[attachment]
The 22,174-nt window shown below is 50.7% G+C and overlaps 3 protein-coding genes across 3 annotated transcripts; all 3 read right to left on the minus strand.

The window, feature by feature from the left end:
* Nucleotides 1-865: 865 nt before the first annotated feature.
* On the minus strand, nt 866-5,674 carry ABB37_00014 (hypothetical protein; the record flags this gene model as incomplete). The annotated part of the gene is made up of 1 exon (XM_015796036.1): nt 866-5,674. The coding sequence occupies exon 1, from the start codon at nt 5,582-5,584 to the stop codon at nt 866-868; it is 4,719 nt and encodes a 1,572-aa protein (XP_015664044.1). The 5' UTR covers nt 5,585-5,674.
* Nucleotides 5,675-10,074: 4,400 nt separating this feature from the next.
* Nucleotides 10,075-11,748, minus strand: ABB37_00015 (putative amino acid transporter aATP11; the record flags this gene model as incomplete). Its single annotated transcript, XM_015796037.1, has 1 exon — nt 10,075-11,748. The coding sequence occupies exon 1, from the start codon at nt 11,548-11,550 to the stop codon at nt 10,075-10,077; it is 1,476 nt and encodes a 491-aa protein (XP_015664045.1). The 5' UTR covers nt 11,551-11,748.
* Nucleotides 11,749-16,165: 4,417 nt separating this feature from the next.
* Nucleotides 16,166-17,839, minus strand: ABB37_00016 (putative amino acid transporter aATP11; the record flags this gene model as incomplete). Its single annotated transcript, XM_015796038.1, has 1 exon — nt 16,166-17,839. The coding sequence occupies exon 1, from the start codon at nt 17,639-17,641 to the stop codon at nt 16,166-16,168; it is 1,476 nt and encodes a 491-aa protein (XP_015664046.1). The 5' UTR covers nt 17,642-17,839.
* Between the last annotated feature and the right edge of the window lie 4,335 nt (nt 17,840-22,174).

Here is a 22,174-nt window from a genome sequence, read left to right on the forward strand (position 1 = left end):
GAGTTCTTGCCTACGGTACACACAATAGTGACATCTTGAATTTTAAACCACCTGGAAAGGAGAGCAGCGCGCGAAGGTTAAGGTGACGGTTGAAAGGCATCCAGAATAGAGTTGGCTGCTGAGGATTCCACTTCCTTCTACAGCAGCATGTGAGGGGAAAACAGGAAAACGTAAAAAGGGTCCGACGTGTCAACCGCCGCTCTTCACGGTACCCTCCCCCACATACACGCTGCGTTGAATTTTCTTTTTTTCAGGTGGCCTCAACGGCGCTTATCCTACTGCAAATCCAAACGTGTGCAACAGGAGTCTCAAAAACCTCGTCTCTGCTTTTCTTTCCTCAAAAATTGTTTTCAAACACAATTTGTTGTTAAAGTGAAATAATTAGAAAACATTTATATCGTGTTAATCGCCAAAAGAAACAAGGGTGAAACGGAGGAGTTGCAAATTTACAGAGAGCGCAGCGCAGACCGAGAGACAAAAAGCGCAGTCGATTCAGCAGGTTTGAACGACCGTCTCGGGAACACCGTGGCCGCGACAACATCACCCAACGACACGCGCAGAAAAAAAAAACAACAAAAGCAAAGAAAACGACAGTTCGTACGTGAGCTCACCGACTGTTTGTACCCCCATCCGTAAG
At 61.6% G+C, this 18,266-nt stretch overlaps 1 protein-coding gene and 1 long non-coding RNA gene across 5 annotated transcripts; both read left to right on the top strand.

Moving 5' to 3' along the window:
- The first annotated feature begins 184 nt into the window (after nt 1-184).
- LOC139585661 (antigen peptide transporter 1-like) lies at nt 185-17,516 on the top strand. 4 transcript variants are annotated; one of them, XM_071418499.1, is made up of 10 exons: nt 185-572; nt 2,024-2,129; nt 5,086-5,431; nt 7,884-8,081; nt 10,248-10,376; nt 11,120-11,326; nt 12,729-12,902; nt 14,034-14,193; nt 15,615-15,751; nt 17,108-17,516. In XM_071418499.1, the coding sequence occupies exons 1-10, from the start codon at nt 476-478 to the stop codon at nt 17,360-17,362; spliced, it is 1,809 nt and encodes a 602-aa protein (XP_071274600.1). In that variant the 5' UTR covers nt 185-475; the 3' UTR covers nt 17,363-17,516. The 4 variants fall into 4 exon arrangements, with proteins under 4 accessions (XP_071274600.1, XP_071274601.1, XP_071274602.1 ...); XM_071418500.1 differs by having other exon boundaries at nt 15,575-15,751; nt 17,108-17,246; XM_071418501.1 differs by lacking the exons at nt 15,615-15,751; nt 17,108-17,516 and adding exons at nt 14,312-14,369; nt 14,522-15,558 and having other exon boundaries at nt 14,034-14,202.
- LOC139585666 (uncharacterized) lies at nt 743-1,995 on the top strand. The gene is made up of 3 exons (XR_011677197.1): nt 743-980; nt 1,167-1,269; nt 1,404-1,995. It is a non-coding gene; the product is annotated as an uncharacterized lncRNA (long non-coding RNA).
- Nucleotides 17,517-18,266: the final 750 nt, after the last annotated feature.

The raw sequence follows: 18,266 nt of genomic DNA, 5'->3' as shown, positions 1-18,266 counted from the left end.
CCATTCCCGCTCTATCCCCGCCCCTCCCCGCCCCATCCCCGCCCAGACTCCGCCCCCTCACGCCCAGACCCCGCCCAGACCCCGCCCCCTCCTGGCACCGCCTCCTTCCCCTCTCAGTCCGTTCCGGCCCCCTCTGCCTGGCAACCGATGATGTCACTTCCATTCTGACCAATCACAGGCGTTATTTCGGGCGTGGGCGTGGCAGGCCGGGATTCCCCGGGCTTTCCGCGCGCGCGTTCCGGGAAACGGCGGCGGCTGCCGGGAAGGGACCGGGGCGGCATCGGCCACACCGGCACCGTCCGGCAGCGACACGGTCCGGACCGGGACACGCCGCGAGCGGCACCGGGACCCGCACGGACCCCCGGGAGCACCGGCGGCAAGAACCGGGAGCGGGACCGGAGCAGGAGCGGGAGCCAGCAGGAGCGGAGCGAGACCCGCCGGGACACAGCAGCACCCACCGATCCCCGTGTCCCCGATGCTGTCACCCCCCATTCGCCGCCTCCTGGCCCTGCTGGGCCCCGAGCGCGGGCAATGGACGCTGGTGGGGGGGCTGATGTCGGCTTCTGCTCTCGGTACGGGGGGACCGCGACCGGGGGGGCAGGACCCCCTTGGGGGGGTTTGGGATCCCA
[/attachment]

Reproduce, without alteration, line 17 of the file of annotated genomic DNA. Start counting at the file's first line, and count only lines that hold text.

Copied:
- Nucleotides 17,517-18,266: the final 750 nt, after the last annotated feature.